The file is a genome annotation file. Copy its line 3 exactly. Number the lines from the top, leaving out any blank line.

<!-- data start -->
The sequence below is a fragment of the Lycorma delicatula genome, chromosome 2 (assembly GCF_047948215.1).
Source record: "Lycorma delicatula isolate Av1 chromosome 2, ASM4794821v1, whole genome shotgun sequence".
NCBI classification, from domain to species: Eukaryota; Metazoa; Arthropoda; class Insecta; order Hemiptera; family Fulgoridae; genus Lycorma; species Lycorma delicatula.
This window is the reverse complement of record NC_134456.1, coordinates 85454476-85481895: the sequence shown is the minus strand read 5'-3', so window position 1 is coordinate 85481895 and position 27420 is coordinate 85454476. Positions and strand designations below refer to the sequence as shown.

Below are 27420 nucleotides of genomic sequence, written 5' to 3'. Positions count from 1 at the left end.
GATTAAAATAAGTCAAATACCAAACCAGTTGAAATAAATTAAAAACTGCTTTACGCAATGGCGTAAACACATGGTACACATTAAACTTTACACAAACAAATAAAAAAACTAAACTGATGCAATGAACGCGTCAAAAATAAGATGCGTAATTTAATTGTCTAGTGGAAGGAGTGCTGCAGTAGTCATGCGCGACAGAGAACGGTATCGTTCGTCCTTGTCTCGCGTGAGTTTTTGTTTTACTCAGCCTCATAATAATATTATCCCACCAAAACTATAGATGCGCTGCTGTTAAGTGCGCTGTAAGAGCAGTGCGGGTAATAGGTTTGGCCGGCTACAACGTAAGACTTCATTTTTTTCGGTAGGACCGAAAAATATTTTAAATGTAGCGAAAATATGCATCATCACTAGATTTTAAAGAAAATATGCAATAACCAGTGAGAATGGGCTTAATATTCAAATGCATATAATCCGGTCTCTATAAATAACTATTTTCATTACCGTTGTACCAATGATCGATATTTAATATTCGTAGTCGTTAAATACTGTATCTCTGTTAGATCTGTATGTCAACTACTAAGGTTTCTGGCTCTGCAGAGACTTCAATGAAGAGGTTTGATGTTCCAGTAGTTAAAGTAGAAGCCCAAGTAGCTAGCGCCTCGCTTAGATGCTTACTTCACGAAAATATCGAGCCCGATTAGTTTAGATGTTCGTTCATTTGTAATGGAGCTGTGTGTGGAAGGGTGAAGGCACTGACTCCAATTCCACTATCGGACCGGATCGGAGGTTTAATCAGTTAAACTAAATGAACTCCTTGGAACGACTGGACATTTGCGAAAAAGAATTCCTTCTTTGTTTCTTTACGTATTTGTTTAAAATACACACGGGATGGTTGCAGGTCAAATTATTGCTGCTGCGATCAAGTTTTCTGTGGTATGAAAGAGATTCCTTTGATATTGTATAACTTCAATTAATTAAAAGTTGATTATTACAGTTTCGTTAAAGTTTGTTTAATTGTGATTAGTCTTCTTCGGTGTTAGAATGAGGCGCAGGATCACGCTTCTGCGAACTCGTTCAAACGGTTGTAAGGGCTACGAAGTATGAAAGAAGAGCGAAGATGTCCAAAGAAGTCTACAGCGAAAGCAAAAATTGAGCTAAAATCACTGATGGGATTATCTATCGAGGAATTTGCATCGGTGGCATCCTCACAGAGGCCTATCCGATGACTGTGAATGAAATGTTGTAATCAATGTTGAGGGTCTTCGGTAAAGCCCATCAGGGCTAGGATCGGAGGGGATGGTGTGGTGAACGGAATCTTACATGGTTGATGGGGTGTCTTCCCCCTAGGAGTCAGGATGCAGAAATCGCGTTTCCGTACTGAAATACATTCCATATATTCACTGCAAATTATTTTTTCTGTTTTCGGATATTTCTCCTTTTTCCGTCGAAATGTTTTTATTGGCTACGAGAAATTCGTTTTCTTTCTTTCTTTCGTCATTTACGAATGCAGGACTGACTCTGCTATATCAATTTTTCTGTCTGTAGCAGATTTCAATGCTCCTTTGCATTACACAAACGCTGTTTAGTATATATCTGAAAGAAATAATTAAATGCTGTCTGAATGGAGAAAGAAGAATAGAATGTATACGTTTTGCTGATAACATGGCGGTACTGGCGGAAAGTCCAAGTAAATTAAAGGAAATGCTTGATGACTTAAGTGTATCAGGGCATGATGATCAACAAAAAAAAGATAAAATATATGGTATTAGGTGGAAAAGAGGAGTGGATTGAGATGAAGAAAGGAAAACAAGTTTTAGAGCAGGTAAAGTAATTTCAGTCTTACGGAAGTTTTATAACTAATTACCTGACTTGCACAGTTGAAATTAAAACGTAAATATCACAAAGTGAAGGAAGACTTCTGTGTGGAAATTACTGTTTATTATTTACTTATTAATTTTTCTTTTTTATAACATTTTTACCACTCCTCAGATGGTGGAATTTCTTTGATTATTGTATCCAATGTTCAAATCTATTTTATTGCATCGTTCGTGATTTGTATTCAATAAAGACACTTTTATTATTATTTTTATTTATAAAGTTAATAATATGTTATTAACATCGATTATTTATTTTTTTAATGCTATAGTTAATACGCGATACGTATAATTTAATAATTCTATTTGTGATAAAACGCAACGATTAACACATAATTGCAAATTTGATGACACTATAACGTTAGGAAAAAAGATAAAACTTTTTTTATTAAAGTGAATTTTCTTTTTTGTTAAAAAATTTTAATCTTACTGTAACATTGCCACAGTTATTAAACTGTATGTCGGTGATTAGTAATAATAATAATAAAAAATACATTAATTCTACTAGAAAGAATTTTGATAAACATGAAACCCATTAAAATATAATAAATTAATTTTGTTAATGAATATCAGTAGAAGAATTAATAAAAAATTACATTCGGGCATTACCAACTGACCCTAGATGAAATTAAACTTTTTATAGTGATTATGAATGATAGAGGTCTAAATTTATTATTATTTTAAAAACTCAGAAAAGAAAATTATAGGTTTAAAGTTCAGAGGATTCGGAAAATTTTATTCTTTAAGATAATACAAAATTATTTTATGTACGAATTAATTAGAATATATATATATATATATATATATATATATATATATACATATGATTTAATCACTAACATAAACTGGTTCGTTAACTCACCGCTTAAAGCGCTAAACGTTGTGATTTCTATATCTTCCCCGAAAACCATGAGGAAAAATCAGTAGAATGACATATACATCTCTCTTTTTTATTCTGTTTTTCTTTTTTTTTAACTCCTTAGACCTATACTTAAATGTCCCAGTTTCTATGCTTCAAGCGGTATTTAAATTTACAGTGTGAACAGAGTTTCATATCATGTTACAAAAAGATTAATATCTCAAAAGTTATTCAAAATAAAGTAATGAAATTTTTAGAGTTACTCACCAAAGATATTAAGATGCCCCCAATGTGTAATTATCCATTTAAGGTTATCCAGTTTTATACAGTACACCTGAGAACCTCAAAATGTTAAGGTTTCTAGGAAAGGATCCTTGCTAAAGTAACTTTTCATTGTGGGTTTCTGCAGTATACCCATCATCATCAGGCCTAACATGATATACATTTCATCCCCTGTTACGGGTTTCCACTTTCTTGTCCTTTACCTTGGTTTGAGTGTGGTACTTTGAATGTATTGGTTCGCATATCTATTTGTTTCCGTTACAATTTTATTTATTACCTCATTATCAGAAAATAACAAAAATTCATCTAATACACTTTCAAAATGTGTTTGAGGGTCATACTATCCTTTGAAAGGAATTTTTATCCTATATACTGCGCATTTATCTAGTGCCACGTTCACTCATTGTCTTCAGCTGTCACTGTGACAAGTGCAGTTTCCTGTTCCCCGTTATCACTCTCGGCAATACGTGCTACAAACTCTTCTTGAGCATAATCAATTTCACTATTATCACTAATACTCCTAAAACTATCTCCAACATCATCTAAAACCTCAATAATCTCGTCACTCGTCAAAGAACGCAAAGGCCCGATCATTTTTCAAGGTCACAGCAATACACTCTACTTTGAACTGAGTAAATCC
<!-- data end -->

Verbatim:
NCBI classification, from domain to species: Eukaryota; Metazoa; Arthropoda; class Insecta; order Hemiptera; family Fulgoridae; genus Lycorma; species Lycorma delicatula.